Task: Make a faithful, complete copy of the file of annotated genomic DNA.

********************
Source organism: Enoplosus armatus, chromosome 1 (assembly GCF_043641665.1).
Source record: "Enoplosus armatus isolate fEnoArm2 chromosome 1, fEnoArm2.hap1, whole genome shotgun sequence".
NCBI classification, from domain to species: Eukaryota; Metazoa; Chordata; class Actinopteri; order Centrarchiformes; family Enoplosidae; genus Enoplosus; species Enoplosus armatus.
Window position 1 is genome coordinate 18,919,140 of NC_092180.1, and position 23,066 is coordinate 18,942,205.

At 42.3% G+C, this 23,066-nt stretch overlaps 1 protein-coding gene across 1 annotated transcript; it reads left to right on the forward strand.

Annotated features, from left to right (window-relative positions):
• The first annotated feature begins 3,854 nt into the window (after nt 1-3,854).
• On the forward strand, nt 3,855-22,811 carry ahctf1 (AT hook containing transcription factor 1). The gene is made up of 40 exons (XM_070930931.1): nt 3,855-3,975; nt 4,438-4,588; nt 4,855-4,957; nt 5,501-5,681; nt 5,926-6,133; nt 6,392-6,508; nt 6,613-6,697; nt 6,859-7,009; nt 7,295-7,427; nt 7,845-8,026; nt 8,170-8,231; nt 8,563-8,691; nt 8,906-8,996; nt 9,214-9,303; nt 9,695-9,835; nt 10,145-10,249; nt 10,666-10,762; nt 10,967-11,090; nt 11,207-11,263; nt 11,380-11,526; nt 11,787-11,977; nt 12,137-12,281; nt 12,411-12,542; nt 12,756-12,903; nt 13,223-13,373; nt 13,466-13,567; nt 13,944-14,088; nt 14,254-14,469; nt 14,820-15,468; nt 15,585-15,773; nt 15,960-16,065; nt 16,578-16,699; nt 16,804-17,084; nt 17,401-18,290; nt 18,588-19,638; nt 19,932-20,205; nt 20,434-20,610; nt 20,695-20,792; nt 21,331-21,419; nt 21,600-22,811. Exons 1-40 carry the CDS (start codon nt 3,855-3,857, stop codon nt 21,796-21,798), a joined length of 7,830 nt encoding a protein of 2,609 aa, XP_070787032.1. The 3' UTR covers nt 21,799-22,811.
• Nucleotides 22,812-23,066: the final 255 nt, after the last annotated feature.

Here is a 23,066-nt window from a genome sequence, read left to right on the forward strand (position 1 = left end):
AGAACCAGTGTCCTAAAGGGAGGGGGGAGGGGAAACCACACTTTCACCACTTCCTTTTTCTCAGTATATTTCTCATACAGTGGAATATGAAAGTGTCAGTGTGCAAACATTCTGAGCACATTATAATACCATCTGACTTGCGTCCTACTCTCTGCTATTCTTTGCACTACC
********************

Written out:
Source organism: Enoplosus armatus, chromosome 1 (assembly GCF_043641665.1).
Source record: "Enoplosus armatus isolate fEnoArm2 chromosome 1, fEnoArm2.hap1, whole genome shotgun sequence".
NCBI classification, from domain to species: Eukaryota; Metazoa; Chordata; class Actinopteri; order Centrarchiformes; family Enoplosidae; genus Enoplosus; species Enoplosus armatus.
Window position 1 is genome coordinate 18,919,140 of NC_092180.1, and position 23,066 is coordinate 18,942,205.

At 42.3% G+C, this 23,066-nt stretch overlaps 1 protein-coding gene across 1 annotated transcript; it reads left to right on the forward strand.

Annotated features, from left to right (window-relative positions):
• The first annotated feature begins 3,854 nt into the window (after nt 1-3,854).
• On the forward strand, nt 3,855-22,811 carry ahctf1 (AT hook containing transcription factor 1). The gene is made up of 40 exons (XM_070930931.1): nt 3,855-3,975; nt 4,438-4,588; nt 4,855-4,957; nt 5,501-5,681; nt 5,926-6,133; nt 6,392-6,508; nt 6,613-6,697; nt 6,859-7,009; nt 7,295-7,427; nt 7,845-8,026; nt 8,170-8,231; nt 8,563-8,691; nt 8,906-8,996; nt 9,214-9,303; nt 9,695-9,835; nt 10,145-10,249; nt 10,666-10,762; nt 10,967-11,090; nt 11,207-11,263; nt 11,380-11,526; nt 11,787-11,977; nt 12,137-12,281; nt 12,411-12,542; nt 12,756-12,903; nt 13,223-13,373; nt 13,466-13,567; nt 13,944-14,088; nt 14,254-14,469; nt 14,820-15,468; nt 15,585-15,773; nt 15,960-16,065; nt 16,578-16,699; nt 16,804-17,084; nt 17,401-18,290; nt 18,588-19,638; nt 19,932-20,205; nt 20,434-20,610; nt 20,695-20,792; nt 21,331-21,419; nt 21,600-22,811. Exons 1-40 carry the CDS (start codon nt 3,855-3,857, stop codon nt 21,796-21,798), a joined length of 7,830 nt encoding a protein of 2,609 aa, XP_070787032.1. The 3' UTR covers nt 21,799-22,811.
• Nucleotides 22,812-23,066: the final 255 nt, after the last annotated feature.

Here is a 23,066-nt window from a genome sequence, read left to right on the forward strand (position 1 = left end):
AGAACCAGTGTCCTAAAGGGAGGGGGGAGGGGAAACCACACTTTCACCACTTCCTTTTTCTCAGTATATTTCTCATACAGTGGAATATGAAAGTGTCAGTGTGCAAACATTCTGAGCACATTATAATACCATCTGACTTGCGTCCTACTCTCTGCTATTCTTTGCACTACC